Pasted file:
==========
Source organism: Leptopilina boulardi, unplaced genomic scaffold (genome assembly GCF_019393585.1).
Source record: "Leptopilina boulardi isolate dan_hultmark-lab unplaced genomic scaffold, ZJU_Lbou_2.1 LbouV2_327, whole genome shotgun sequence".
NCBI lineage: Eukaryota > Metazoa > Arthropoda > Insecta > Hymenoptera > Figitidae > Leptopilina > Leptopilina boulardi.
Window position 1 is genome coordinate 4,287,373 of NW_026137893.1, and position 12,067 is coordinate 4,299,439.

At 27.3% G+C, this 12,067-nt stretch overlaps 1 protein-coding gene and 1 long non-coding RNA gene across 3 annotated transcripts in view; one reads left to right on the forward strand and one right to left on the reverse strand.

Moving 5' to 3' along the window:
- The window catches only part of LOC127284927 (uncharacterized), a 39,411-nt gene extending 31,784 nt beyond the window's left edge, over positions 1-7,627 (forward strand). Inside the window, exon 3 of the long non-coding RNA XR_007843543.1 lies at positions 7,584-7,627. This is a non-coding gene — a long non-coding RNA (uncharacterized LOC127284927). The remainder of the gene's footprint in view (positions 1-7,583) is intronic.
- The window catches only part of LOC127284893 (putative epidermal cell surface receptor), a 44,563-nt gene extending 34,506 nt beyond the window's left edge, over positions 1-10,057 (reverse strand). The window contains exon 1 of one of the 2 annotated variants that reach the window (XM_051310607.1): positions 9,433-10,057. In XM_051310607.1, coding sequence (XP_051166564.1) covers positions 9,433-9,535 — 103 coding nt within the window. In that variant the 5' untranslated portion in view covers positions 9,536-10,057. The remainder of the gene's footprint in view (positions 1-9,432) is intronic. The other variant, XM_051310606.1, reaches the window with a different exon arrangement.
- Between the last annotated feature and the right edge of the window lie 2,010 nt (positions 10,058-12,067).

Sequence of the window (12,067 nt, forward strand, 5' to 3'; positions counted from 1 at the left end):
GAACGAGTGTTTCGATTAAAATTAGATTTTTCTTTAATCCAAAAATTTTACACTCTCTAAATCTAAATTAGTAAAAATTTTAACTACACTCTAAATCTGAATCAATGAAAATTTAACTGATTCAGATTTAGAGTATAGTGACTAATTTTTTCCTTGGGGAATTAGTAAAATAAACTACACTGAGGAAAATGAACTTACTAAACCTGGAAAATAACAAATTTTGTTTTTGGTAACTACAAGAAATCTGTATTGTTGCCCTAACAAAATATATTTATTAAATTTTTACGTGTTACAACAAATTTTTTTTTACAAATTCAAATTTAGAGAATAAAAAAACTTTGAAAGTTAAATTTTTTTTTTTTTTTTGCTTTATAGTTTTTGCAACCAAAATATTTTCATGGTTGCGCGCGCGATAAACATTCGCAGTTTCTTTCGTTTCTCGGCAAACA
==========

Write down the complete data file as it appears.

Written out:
Source organism: Leptopilina boulardi, unplaced genomic scaffold (genome assembly GCF_019393585.1).
Source record: "Leptopilina boulardi isolate dan_hultmark-lab unplaced genomic scaffold, ZJU_Lbou_2.1 LbouV2_327, whole genome shotgun sequence".
NCBI lineage: Eukaryota > Metazoa > Arthropoda > Insecta > Hymenoptera > Figitidae > Leptopilina > Leptopilina boulardi.
Window position 1 is genome coordinate 4,287,373 of NW_026137893.1, and position 12,067 is coordinate 4,299,439.

At 27.3% G+C, this 12,067-nt stretch overlaps 1 protein-coding gene and 1 long non-coding RNA gene across 3 annotated transcripts in view; one reads left to right on the forward strand and one right to left on the reverse strand.

Moving 5' to 3' along the window:
- The window catches only part of LOC127284927 (uncharacterized), a 39,411-nt gene extending 31,784 nt beyond the window's left edge, over positions 1-7,627 (forward strand). Inside the window, exon 3 of the long non-coding RNA XR_007843543.1 lies at positions 7,584-7,627. This is a non-coding gene — a long non-coding RNA (uncharacterized LOC127284927). The remainder of the gene's footprint in view (positions 1-7,583) is intronic.
- The window catches only part of LOC127284893 (putative epidermal cell surface receptor), a 44,563-nt gene extending 34,506 nt beyond the window's left edge, over positions 1-10,057 (reverse strand). The window contains exon 1 of one of the 2 annotated variants that reach the window (XM_051310607.1): positions 9,433-10,057. In XM_051310607.1, coding sequence (XP_051166564.1) covers positions 9,433-9,535 — 103 coding nt within the window. In that variant the 5' untranslated portion in view covers positions 9,536-10,057. The remainder of the gene's footprint in view (positions 1-9,432) is intronic. The other variant, XM_051310606.1, reaches the window with a different exon arrangement.
- Between the last annotated feature and the right edge of the window lie 2,010 nt (positions 10,058-12,067).

Sequence of the window (12,067 nt, forward strand, 5' to 3'; positions counted from 1 at the left end):
GAACGAGTGTTTCGATTAAAATTAGATTTTTCTTTAATCCAAAAATTTTACACTCTCTAAATCTAAATTAGTAAAAATTTTAACTACACTCTAAATCTGAATCAATGAAAATTTAACTGATTCAGATTTAGAGTATAGTGACTAATTTTTTCCTTGGGGAATTAGTAAAATAAACTACACTGAGGAAAATGAACTTACTAAACCTGGAAAATAACAAATTTTGTTTTTGGTAACTACAAGAAATCTGTATTGTTGCCCTAACAAAATATATTTATTAAATTTTTACGTGTTACAACAAATTTTTTTTTACAAATTCAAATTTAGAGAATAAAAAAACTTTGAAAGTTAAATTTTTTTTTTTTTTTTGCTTTATAGTTTTTGCAACCAAAATATTTTCATGGTTGCGCGCGCGATAAACATTCGCAGTTTCTTTCGTTTCTCGGCAAACA